Lost Poster

This article starts out with some quick tips for what to do when you loose, then provides more detailed advice for what to do when you’ve lost or found a pet. An ounce of prevention is worth days, weeks, or months of a cure: If you’re reading this to prepare just in case, be sure to check out our article on how to Prevent Your Pet From Getting Lost.

3 Tips To Find Your Lost Pet

  • For dogs, check along routes where the dog is walked
    For cats, check inside neighbor’s garages. Cats often hide nearby. Read our detailed Lost Cat Tips
  • Post flyers immediately
  • Visit all local animal shelters, at least every other day

Read on for our more in-depth what to do below.


Lost Pet Guide

If your pet is lost, there are only a few possibilities: Your pet is either on the streets; your pet has been found and taken somewhere like a shelter, someone’s home, or to a rescue organization, or your pet has been stolen. Since you may not know, the best chances of getting your pet back is to cover all the possibilities:

Go out looking for your pet:

  • If you have a regular route where you walk your dog, comb that route on foot. Bring along a leash, strong-smelling food, such as a hamburger patty, hot dog, or an open can of wet cat food, and your dog’s favorite noise-making toy. Keep in mind that your dog may be hiding out of view, especially if he or she is afraid, so walk slowly and alternate between calling your dog’s name and listening quietly for any movement or response.
  • If you’ve lost your cat, he or she may not have roamed very far. Try leaving some food out at night, when cats are most active, and note if the food is being eaten. If you’re not sure if it’s your cat or a wild animal eating the food, here’s a tip: place the food on a mat, and sprinkle baby powder on the mat. In the morning, you’ll be able to see paw prints in the powder, which will let you know the size of the animal that’s been chowing down! Also see our detailed Lost Cat Tips.

Post and hand out flyers:

  • Flyers should always include a photo, ideally a close-up photo made as large on the page as possible.
  • You can use our free Lost Pet Flyer template.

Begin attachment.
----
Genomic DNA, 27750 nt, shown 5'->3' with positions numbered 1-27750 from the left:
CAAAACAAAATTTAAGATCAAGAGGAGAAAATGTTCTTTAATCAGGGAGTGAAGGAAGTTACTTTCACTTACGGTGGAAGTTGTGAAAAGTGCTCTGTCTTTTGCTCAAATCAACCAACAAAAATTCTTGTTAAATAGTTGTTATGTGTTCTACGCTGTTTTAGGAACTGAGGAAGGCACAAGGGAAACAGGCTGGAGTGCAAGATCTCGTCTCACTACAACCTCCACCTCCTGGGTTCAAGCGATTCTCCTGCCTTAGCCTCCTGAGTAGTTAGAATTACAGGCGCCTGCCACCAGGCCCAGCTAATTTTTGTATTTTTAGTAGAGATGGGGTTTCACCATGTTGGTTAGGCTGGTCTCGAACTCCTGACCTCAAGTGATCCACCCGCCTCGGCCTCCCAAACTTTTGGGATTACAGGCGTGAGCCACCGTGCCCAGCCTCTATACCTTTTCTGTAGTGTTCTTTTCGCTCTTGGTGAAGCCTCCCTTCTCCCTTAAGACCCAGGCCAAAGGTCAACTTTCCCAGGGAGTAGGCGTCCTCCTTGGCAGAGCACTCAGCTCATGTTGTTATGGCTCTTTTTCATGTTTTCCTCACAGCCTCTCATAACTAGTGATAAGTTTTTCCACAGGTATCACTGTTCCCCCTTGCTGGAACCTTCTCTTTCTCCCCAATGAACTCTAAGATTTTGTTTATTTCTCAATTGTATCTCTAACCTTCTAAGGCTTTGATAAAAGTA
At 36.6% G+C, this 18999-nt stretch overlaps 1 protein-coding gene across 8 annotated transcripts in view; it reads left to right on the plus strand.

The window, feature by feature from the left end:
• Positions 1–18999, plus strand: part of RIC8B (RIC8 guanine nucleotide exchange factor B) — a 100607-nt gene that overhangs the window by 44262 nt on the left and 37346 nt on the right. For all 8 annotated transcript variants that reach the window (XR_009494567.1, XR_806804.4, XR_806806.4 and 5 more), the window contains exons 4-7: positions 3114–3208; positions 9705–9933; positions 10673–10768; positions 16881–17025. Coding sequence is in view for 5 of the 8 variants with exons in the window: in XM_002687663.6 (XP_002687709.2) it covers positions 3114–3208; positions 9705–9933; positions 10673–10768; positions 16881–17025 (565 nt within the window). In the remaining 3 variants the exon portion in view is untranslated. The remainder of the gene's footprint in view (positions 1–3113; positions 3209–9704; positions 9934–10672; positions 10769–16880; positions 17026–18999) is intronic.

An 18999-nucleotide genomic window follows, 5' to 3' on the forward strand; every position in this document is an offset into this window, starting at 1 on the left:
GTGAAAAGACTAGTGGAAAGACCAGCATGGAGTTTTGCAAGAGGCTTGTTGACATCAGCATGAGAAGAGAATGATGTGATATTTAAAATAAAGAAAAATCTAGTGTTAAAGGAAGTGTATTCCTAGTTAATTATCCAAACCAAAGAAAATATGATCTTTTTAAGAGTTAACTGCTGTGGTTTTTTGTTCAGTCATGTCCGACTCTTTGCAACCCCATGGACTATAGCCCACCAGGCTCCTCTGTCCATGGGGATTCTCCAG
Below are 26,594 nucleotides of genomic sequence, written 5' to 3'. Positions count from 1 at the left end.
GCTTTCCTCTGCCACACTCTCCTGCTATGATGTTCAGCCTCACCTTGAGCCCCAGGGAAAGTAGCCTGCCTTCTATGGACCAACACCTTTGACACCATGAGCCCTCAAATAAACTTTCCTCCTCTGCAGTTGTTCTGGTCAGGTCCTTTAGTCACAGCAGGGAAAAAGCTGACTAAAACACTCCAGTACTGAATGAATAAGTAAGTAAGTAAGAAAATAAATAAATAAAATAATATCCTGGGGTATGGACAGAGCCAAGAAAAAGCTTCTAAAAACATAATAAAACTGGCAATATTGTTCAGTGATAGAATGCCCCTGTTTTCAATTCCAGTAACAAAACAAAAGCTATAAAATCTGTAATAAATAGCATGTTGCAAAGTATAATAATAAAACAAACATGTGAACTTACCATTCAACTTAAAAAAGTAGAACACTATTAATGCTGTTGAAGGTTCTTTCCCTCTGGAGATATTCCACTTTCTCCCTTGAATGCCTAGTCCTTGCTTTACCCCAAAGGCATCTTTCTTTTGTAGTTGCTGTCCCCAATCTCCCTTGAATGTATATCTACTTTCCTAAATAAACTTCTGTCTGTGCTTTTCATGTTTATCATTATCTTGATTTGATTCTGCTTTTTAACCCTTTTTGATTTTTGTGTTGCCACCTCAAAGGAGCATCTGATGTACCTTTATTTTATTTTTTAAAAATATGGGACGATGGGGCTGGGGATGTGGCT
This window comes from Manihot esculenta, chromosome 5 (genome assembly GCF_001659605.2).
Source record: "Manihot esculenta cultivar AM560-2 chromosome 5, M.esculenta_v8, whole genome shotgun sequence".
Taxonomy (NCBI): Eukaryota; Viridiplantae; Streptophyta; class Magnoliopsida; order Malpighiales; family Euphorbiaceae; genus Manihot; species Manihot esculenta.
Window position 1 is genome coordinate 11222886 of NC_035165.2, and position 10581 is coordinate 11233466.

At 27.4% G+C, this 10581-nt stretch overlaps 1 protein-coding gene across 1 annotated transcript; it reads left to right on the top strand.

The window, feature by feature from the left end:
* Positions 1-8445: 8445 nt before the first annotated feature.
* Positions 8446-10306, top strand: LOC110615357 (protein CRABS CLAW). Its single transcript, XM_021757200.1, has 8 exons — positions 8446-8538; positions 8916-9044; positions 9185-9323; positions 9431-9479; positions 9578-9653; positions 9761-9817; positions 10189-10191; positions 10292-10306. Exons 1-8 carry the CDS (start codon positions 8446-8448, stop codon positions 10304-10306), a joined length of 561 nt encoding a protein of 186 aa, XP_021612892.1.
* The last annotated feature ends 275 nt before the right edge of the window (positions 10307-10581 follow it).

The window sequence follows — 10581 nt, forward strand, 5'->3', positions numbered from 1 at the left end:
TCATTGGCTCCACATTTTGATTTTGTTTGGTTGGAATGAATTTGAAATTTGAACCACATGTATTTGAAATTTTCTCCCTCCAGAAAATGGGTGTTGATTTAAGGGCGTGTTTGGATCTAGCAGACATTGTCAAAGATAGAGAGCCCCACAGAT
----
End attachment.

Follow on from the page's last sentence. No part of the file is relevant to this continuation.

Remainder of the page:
• Keep in mind that most people who see your flyers will be driving by quickly or will see your flyer from a distance, so make them as easy-to-read and as eye-catching as possible. Make the flyer with brightly-colored paper. Use the largest photo and letters possible.
  • Keep the information very simple. Include the word “Lost”, a large photo, the pet’s name, the date, your phone number, and the word “reward”, if one is being offered (see below). Do not give out too much information. You will want to make sure anyone who calls you is actually in possession of your dog or cat, especially if you’re offering a reward, and you can do that by asking them for more specific information, like color of the collar your dog was wearing or the location of your cat’s three brown spots.
  • Always include the date so people know it’s a current flyer will actively be on the lookout.
  • Consider offering a reward. The word “Reward” on a flyer is very eye-catching and may cause more people to look at your pet’s information and photo. A reward is also a good incentive for people to be extra vigilant in keeping an eye out for your pet. Be sure you have your pet back in your possession before you give out the reward—there are unscrupulous people out there willing to scam a heartbroken pet owner out of reward money, so be careful.
  • Place flyers not just on telephone poles and signposts, but also on car windshields in your neighborhood, on local public bulletin boards in retail stores and parks, and in the lobby of apartment buildings nearby. If the apartment lobby is locked, don’t be shy about asking a resident to let you in so you can post a notice.
  • Hang your flyers in a wider area than you’d think necessary. Dogs and cats can end up quite far away in a short period of time.